A plaster of the ointment of Spanish flies (cantharides), applied to draw a blister upon some part of the surface of the body. Such a remedy is only required for a rather severe case of internal inflammation, or for that of an eye or an ear ; in either instance, not during the first day or two of the attack. In serious inflammation of the brain, a blister to the back of the neck, or even over a large part of the shaven scalp is sometimes one of the best of remedies.

A blister is usually made by spreading a piece of buckskin, three or four inches square, with cantharides ointment, covering this with a piece of thin gauze, and laying it upon the part. After from two to five or six hours (according to age and delicacy of the skin) the skin will feel very sore, and on taking the plaster off, the outer skin will be found to be raised in a blister. This may be tapped with the points of a pair of scissors, and the part may then be covered with a rag spread thickly with simple cerate. It will heal in a few days.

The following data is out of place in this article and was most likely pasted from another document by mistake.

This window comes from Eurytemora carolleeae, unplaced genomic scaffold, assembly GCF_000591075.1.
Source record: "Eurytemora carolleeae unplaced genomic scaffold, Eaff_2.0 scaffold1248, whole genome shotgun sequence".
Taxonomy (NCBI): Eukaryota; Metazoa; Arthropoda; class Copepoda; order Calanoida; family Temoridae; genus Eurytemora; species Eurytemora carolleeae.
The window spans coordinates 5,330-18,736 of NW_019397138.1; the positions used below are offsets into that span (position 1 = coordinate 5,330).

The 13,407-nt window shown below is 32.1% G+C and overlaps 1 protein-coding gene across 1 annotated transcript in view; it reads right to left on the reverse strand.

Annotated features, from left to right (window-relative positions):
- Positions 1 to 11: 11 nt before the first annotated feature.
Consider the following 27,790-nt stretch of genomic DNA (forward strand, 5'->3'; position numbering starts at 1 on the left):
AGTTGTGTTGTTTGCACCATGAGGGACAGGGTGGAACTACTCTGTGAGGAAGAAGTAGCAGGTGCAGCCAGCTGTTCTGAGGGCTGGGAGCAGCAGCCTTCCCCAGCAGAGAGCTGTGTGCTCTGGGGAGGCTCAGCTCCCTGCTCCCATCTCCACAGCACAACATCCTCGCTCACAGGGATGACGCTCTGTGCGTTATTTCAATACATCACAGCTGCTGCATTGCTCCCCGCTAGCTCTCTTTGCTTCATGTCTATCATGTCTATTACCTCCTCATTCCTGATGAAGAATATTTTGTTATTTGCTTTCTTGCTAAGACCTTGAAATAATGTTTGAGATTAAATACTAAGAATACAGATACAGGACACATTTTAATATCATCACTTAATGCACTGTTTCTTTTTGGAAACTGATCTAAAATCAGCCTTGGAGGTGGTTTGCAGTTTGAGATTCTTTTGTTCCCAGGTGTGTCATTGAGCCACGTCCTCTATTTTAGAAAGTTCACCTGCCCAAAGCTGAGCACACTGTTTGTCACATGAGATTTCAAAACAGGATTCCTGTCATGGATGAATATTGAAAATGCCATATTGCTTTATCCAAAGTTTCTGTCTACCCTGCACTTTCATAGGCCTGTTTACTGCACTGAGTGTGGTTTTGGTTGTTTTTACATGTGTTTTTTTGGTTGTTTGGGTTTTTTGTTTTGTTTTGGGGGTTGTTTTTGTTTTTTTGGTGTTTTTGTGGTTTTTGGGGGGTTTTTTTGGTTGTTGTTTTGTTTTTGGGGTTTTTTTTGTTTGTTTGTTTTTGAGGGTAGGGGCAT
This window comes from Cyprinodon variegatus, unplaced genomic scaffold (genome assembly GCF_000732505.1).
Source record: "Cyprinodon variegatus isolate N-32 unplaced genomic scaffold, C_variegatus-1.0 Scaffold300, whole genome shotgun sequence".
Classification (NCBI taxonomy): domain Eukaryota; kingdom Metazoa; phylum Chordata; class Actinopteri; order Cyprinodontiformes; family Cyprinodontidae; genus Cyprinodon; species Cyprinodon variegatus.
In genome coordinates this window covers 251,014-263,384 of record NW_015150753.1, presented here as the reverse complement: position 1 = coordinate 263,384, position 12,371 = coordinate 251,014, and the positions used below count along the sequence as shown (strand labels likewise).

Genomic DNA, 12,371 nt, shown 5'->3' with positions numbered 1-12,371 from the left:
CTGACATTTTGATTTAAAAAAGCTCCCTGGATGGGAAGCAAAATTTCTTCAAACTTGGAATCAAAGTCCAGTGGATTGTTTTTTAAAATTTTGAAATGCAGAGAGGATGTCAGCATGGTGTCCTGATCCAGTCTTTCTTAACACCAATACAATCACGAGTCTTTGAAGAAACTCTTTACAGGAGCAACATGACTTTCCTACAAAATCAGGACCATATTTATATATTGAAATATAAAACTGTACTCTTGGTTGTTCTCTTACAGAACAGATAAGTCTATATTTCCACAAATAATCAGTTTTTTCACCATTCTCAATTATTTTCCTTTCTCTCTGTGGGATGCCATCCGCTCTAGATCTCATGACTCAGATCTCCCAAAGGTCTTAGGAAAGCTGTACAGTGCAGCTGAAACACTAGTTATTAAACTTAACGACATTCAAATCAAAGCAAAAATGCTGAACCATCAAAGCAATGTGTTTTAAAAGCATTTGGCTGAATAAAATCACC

For inflamed eyes, the back of the neck is the best place for a blister; for severe inflammation of an ear, just behind that ear; the plaster being cut to fit there.